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In Methuen, a move to roll back superior officers’ salaries

METHUEN — Faced with the prospect of heavy layoffs, city officials continue to wrangle with the fallout from a pair of controversial union contracts with police officers that has created a financial crisis and spurred a critical state report.

At a City Council meeting Monday, Paul J. Fahey, the chief of staff for Mayor James P. Jajuga, said the mayor plans to roll back salaries for superior officers — the heart of the current controversy. Fahey said the hope was that the move would bring the union back to the negotiating table, but he acknowledged that it could trigger litigation.

“It was a difficult decision,” he said.


The mayor’s office has asked the council to transfer $1.8 million to the Police Department’s budget to avoid laying off patrolmen. The council tabled the measure and plans to discuss a state report regarding the situation on Thursday.

On Friday, the state inspector general’s office said that Methuen officials should rescind two contracts with police unions, including one that would have paid police captains more than $400,000 per year.

City Councilor Steve Saba said he wants assurances the city has rolled back the superior officers’ salaries and to find out how much money has been spent under a memorandum of agreement between the mayor’s office and the superior officers union that the council never approved.

“I’m not going to vote in favor of moving a penny until we get these answers,” he said.

The contract turmoil has triggered a political impasse that could lead to scores of patrol officers in this city of 50,000 on the New Hampshire border being laid off. Last month, 50 Methuen police officers, more than half the city’s force, were given layoff notices.

Jennifer Kannan, the council’s chairwoman, said the board had asked state authorities last summer to review the contract situation and plans to pursue the recommendations contained in the inspector general’s report. “It’s important for the residents of Methuen to know that this council takes this report and its recommendations very seriously and will, in an open and transparent way, discuss all necessary steps to remedy a very troubling situation,” she said.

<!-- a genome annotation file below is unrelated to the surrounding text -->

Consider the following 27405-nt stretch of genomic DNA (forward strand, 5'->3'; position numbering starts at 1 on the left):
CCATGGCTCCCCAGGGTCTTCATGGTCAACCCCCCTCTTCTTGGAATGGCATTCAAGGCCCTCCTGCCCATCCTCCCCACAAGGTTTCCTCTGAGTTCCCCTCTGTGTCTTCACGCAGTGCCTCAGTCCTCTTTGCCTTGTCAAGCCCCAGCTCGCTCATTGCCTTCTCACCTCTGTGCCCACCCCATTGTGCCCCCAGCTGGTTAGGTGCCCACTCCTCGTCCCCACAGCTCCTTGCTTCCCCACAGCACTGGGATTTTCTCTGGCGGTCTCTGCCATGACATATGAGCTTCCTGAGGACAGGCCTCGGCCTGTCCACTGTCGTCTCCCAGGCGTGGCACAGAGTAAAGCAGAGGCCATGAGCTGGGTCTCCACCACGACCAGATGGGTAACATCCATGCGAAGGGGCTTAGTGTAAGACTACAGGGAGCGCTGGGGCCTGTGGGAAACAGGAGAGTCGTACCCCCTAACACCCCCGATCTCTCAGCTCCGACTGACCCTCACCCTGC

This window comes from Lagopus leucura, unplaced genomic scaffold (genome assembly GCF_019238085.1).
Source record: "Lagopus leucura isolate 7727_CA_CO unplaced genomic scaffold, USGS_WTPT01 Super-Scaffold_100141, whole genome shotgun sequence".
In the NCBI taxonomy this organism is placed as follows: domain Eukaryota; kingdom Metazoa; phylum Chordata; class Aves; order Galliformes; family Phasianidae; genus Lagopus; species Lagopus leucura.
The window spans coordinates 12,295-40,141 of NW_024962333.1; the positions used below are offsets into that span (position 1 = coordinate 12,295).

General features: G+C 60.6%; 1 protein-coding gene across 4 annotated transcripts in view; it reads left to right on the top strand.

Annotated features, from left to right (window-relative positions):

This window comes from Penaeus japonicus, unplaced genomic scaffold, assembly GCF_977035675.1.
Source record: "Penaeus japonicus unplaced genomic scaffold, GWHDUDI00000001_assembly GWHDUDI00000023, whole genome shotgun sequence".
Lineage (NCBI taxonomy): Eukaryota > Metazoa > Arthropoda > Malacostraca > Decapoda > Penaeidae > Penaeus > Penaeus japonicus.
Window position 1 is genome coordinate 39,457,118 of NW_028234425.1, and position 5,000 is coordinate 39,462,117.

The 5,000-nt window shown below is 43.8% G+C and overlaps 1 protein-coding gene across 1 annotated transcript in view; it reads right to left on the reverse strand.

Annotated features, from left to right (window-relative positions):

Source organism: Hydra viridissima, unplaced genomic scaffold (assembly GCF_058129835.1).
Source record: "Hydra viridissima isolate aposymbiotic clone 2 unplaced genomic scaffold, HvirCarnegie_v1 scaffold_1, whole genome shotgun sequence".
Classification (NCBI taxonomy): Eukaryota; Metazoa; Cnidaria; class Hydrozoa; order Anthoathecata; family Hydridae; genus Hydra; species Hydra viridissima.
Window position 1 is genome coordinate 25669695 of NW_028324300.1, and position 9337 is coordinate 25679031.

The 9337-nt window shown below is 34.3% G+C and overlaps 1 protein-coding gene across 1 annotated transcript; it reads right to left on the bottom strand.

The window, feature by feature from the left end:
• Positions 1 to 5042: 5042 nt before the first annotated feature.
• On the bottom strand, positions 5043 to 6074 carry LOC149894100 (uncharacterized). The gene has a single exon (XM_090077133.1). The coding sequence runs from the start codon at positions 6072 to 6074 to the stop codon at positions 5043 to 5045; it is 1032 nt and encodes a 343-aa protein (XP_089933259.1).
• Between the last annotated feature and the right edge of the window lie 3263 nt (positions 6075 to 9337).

In the report, state Inspector General Glenn A. Cunha questioned the validity of the first contract, reached last year, and a second pact that sharply reduced salaries but still awarded significant raises.

The office found that Stephen Zanni, a former mayor, and the Methuen City Council in 2017 likely violated state laws, failed to comply with the city’s regulations, and breached their fiduciary duties to residents through the negotiation and approval of a contract with the Methuen Police Superior Officers Association, a group of about two dozen officers, including sergeants, lieutenants, and captains. The pay bumps would have “far exceeded the Police Department’s budget,” the report found.

The report found that local officials failed to analyze the financial impact of the contract as mandated under city rules. Investigators also found the City Council improperly invoked a procedural rule to allow councilors with conflicts of interest to vote on the contract. City councilors and the former mayor “neglected their obligations as public officials to exercise care and due diligence on behalf of Methuen’s residents,” the report concluded.

Fahey and Methuen police Chief Joseph Solomon said the City Council reduced the Police Department’s budget by $1.8 million for this fiscal year because it did not receive concessions from the mayor’s office over the contract situation. Layoffs could be avoided if the council reinstated that funding, Fahey said.


If no action is taken, an additional 21 patrol officers could be fired, Fahey said. That would be all the patrol officers.

Jajuga, who was sworn in as mayor in January 2018, has insisted that he and the other members of the City Council were told by Zanni that it would grant the police raises of just 2 percent annually in 2018 and 2019. The contract also includes a formula requiring officers’ benefits be calculated as part of their base pay, significantly boosting the total.

Globe correspondent John Hilliard contributed to this report. Previous Globe coverage was used in this report. Danny McDonald can be reached at daniel.mcdonald@globe.com. Follow him on Twitter @Danny__McDonald.